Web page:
In this chaotic situation, the WHO/WFME partnership decided to establish some principles to be used in accrediting medical schools and their programs. An International Task Force of experts from 23 countries representing all six regions met in Copenhagen in October 2004.2 The group reached consensus about the role of the WHO and the WFME: The two organizations generally will not be accrediting bodies themselves, but should promote formulation of and review regional and national standards, promote institutional self-evaluation and use of external reviews, define guidelines for and promote establishment of accreditation systems, and work for improvement of the WHO World Directory of Medical Schools.3
There is particular difficulty achieving reliable accreditation in countries with only one or a few medical schools and thus a paucity of independent external experts. This situation requires international cooperation, for example by affiliating the medical schools with an accreditation system in a neighboring country or establishing regional or subregional accreditation systems.
WHO/WFME Guidelines for Accreditation of Basic Medical Education, based on the recommendations of the Task Force, were published in May 2005.4 These guidelines, which should be seen as flexible recommendations, cover fundamental requirements of an accreditation system, the legal framework, the organizational structure, the standards or criteria, the accreditation process, types of decision, public announcement of decisions, and benefits of using accreditation.
The accreditation system must operate within a legal framework, either pursuant to a governmental law or decree or following rules and regulations approved by the government. It is emphasized that an accreditation system must be trustworthy and recognized by all: the medical schools, students, the profession, the health care system, and the public. The system must be based on academic competence, efficiency, and fairness. It must be known by the users, such as students and health authorities, and be highly transparent.
The standards or criteria used must be predetermined, agreed on, and made public. They can be either the WFME global standards5 with the necessary national or regional specifications or a comparable set of standards specific to medical education.
The guidelines recommend a combination of institutional self-evaluation and external evaluation, and they recommend a decision process with the options of full accreditation, conditional accreditation, and denial or withdrawal of accreditation. The model followed is the system used by, for example, the Liaison Committee on Medical Education (LCME) in the United States and the Accreditation Council of the Australian Medical Council. According to the guidelines, the decisions on accreditation of programs must be made public, and publication of the reports on which the decisions were based, or at least a summary of them, should be considered.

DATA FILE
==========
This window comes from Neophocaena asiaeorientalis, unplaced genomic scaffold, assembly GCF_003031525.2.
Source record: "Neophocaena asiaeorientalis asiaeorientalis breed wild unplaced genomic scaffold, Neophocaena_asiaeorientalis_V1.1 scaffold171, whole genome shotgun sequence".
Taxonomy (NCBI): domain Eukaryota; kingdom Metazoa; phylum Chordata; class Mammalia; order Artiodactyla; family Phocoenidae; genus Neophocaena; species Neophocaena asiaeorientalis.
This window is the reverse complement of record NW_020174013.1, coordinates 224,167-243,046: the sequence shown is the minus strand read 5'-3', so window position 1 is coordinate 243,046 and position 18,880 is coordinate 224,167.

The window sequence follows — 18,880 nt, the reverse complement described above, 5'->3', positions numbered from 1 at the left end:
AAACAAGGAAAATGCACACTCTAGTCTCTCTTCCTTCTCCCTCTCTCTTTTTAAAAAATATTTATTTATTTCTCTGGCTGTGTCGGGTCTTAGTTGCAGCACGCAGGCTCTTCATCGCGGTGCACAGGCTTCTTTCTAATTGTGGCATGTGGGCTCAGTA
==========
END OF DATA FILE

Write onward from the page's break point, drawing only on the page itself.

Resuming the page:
In summary, by publishing the guidelines, the WHO/WFME partnership wants to emphasize the need for clearer terminology and procedures regarding accreditation, for independence of the accrediting agency, for transparency, and for the use of predefined, medical-education–specific standards. At the same time, the partnership recommends developing nonbureaucratic and inexpensive quality assurance systems with a realistic chance of succeeding in the developing world.
Definition of Global Standards
Many existing accreditation systems for medical education operate either without standards or with standards that are general for higher education or in some cases very concrete, focusing on details such as number of square meters per student and number of laboratory places.
It was therefore natural for the WFME to formulate standards that could be used not only for reforms but also for accreditation purposes. The trilogy WFME Global Standards for Quality Improvement covers (1) basic medical education,5 (2) postgraduate medical education,6 and (3) continuing professional development of medical doctors.7
The WFME Executive Council launched its ambitious program on international standards in a position paper published in Medical Education in 1998.8 The standards were developed by three international task forces with altogether 76 experts from all five continents. Members of the Task Forces were selected on the basis of their expertise; geographical coverage was also an important consideration.
The trilogy was the essential background material for the 2003 WFME World Conference in Medical Education, titled Global Standards in Medical Education for Better Health Care. The conference resulted in worldwide adoption of the standards program9,10 and gave the WFME a renewed mandate for its work with quality improvement of medical education worldwide. The implementation of the WFME global standards program for basic medical education has been ongoing since 2001, when the first international task force finalized its work. Outcomes have included a number of publications, presentations at more than 100 international meetings and conferences, and translations of the standards for basic medical education into 20 languages. The standards have been drawn on by reform programs in more than 250 medical schools and have been used in national standard setting and accreditation systems in more than 50 countries.